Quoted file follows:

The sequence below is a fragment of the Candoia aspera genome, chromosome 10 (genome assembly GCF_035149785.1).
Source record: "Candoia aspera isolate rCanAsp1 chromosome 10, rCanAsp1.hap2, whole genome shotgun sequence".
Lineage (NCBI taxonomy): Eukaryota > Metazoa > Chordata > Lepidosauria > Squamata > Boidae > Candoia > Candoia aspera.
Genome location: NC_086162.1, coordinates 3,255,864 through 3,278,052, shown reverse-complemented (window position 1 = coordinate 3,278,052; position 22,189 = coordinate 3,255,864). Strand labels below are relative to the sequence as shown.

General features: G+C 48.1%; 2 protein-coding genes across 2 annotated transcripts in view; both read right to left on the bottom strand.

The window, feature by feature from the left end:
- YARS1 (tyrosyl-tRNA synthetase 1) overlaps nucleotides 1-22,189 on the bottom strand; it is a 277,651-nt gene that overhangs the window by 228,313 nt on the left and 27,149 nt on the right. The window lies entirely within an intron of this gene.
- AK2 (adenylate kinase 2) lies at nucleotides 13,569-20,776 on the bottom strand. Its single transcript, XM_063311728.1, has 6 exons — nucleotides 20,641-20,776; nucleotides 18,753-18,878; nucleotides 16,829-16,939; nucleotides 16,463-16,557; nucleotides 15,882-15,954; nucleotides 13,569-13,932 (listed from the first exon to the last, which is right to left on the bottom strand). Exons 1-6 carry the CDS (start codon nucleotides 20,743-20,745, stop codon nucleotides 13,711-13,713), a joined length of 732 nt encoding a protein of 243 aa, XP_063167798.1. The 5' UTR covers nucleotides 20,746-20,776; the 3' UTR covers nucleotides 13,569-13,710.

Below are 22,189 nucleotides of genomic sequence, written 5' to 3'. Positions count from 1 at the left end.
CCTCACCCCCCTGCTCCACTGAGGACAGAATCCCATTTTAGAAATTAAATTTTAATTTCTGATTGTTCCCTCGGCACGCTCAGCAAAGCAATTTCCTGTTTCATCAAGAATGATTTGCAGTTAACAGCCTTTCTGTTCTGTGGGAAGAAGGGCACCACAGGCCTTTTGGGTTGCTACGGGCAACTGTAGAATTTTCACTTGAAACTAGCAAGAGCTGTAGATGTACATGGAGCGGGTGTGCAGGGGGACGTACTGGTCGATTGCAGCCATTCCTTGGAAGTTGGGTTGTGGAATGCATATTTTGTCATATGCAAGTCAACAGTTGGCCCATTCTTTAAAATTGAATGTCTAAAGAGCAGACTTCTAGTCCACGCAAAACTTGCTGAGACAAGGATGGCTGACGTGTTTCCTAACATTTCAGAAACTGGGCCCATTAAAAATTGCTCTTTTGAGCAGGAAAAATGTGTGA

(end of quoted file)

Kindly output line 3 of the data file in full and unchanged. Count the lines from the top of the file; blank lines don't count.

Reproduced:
Lineage (NCBI taxonomy): Eukaryota > Metazoa > Chordata > Lepidosauria > Squamata > Boidae > Candoia > Candoia aspera.